If you’ve just been diagnosed with eczema, you’re probably nervous, confused, or just uncomfortable. This is normal, and everyone with this condition has felt this way. But you know what they say: knowledge is power. In this article from The Dermo Lab, written in collaboration with dermatologist and cosmetologist Dr. Shaimaa Abdulmajeed, you’ll learn about eczema symptoms, causes, and treatments, as well as helpful lifestyle changes that will help you not only manage it but thrive. We’re sure you have many questions… and we’re here to answer them!
What exactly is eczema?
Eczema, also known as dermatitis, refers to a group of skin conditions that make your skin inflamed or irritated. It has no cure, but most people can manage their symptoms with treatment and by avoiding irritants.
There are different types of eczema – the most common is atopic dermatitis, which tends to be more common in people whose immune systems are too sensitive to allergens.
Other types of eczema include:
- Contact dermatitis: A red, itchy skin reaction to something you touch, such as nickel in jewelry or laundry detergent.
- Dyshidrotic eczema: This type forms small blisters and bumps on your hands and feet. It is more common if you wash your hands often or are in regular contact with chemicals.
- Discoid eczema: In this case, round, coin-sized spots appear on the skin, and they are even itchier than other types of eczema.
- Seborrheic dermatitis: This affects areas of the body with many glands, such as the scalp.
- Stasis dermatitis: This occurs when fluid leaks from the veins into the skin, causing painful swelling.
Although there is no cure for eczema, there are times when symptoms get worse (flare-ups) and times when they go away completely (remission). Therefore, Dr. Shaimaa Abdulmajeed indicates that it is possible to suddenly develop eczema (acute cases).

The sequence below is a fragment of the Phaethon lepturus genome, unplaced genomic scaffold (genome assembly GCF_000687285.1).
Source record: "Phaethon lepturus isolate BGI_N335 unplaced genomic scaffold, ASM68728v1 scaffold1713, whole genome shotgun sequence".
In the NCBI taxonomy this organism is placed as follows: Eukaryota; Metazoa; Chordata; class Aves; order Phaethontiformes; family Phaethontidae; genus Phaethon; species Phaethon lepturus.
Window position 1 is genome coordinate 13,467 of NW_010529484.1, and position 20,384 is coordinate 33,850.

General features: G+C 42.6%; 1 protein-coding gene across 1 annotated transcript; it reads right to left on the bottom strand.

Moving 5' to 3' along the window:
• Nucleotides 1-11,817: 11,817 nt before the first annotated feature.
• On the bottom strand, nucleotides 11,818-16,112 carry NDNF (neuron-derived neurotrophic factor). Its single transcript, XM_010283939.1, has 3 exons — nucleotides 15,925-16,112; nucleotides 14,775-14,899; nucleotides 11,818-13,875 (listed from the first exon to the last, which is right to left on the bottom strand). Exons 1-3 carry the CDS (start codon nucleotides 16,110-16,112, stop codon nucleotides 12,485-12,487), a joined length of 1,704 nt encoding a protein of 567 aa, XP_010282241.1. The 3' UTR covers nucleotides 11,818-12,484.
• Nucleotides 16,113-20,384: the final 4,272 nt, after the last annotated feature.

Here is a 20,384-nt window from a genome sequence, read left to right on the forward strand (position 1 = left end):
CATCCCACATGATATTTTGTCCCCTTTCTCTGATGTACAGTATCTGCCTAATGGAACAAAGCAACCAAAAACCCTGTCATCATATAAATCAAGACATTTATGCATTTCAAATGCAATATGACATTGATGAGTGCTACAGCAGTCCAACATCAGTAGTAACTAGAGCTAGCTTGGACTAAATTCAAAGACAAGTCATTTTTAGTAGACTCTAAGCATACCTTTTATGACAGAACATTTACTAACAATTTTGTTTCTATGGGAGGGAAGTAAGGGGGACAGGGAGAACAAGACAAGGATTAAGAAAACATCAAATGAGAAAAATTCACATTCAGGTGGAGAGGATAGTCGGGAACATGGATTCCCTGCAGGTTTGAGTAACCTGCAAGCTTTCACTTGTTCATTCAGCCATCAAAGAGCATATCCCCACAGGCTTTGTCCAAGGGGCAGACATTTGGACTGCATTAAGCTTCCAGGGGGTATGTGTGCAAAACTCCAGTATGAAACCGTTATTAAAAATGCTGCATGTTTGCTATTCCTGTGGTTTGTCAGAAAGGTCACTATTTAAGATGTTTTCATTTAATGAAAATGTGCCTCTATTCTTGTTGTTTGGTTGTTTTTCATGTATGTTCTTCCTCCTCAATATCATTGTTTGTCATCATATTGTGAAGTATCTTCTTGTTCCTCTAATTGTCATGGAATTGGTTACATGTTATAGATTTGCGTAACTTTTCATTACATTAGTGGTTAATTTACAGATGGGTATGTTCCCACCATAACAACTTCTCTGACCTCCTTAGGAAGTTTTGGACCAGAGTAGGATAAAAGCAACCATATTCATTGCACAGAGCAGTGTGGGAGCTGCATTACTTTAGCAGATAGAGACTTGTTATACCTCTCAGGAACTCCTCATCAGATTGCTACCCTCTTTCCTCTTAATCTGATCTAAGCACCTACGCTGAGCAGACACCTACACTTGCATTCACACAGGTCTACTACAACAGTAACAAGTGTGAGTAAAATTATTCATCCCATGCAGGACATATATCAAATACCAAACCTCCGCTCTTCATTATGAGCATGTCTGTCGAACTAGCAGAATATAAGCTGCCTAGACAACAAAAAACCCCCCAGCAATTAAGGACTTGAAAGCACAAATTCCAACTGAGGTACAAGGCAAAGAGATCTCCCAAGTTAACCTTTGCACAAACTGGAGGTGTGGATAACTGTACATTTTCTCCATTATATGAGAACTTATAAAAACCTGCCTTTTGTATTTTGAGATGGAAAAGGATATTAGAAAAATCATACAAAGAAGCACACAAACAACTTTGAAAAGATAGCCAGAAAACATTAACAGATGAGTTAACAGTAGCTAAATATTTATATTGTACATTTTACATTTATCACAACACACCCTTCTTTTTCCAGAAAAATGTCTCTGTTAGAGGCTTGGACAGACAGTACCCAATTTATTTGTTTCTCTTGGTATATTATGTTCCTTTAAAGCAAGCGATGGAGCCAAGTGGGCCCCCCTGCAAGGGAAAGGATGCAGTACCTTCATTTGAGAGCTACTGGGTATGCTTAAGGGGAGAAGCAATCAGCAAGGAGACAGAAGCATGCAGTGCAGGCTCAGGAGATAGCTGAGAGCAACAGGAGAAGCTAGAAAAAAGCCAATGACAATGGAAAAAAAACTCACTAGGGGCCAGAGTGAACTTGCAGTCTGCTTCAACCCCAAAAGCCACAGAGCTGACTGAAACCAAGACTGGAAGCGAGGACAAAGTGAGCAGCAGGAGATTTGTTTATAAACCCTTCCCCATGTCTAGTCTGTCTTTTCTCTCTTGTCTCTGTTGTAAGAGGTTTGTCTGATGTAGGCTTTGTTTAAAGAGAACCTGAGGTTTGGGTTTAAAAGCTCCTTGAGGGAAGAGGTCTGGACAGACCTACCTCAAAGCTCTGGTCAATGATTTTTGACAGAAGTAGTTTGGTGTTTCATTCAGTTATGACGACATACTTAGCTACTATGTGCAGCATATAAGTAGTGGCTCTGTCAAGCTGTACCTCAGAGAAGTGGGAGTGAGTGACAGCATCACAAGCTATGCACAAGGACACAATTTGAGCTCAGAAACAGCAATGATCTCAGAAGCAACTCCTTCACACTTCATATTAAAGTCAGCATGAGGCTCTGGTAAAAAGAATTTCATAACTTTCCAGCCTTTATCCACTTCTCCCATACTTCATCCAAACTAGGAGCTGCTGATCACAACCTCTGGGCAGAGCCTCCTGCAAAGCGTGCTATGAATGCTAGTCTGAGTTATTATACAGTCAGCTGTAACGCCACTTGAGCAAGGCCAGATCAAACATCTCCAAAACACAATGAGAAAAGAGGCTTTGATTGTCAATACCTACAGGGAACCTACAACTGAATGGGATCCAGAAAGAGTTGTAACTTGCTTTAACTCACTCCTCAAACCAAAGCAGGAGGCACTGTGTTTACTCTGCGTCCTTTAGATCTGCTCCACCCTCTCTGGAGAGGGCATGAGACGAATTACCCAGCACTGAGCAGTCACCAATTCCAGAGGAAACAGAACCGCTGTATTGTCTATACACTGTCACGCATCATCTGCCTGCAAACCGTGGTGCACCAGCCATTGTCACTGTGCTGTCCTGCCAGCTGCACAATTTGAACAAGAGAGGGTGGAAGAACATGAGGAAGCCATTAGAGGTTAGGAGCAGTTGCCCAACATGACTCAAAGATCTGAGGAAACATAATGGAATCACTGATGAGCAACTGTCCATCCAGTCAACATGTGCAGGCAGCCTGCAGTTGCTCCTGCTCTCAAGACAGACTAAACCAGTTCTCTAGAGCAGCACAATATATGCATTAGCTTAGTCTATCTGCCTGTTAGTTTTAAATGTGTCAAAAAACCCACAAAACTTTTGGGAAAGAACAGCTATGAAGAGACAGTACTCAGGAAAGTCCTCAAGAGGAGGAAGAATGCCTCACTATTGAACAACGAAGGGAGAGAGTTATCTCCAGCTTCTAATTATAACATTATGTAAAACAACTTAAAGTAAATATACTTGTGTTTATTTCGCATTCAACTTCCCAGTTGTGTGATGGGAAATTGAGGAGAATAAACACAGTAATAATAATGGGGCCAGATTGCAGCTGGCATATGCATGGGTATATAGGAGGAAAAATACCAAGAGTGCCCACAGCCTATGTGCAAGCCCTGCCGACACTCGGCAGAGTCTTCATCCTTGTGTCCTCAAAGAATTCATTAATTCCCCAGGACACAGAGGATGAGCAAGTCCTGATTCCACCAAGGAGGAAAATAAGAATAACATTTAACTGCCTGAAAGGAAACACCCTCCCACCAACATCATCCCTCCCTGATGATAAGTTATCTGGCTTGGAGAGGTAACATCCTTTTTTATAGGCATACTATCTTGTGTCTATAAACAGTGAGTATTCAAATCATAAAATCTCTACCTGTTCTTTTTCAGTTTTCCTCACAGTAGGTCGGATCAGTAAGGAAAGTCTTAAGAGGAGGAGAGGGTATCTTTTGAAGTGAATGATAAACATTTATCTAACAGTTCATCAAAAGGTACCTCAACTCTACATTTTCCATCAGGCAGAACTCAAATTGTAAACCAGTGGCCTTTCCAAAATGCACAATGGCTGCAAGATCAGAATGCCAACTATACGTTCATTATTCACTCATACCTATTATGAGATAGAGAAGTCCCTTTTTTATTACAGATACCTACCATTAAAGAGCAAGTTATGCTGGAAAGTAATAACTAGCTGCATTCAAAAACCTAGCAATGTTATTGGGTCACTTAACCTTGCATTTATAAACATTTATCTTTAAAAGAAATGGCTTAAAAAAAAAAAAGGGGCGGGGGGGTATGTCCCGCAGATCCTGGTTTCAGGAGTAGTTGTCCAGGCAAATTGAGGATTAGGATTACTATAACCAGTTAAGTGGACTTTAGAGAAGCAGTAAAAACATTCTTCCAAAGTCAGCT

What are eczema symptoms?
When we talk about eczema symptoms, we usually think of atopic eczema, its most common form.
Dr. Shaimaa Abdulmajeed states that the main eczema symptoms are itching and discomfort.
Why is eczema itchy? When eczema flares, becoming red and sore, it causes itching. If the skin is very irritated, it may crack and bleed or ooze clear fluid.
The main symptoms are the same for almost everyone, but their frequency and severity vary from person to person. There are also a couple of key differences, depending on your age.
Eczema symptoms in babies:
- Eczema in babies appears mainly on the scalp and cheeks.
- Dry, itchy skin.
- Lesions that may ooze.
- Irritability and trouble sleeping due to itching.
Eczema symptoms in children:
- Eczema most often appears on the inside of the elbows and behind the knees. It can also be found on the neck, wrists, or ankles, or the area between the buttocks and the folds at the top of the thighs.
- Rash that is warm to the touch.
- Raised patches that look scaly and may crust over.
Eczema symptoms in adults:
- Eczema is often present on the hands, eyelids, and under the eyes.
- The skin is very dry, easily irritated, and cracked.
How long will eczema last? Dr. Shaimaa Abdulmajeed notes that this skin condition can last from a few minutes to several years.
What causes eczema in the first place?
Eczema is likely caused by a combination of things that may include:
- Genetics. A major risk factor is having parents who have or have had eczema, asthma, or seasonal allergies. According to Dr. Shaimaa Abdulmajeed, the genetic component is the main cause of eczema.
- Problems in the functioning of your immune system.
- Environment. Children are more likely to get eczema if they live in urban areas with higher levels of pollution, or in colder climates.
- Activities that make your skin more sensitive.
- Defects in the skin barrier that allow moisture to escape and germs to penetrate.
- Endocrine disorders such as thyroid disease.
If you’ve been diagnosed with eczema, your symptoms may worsen when you’re exposed to triggers, such as: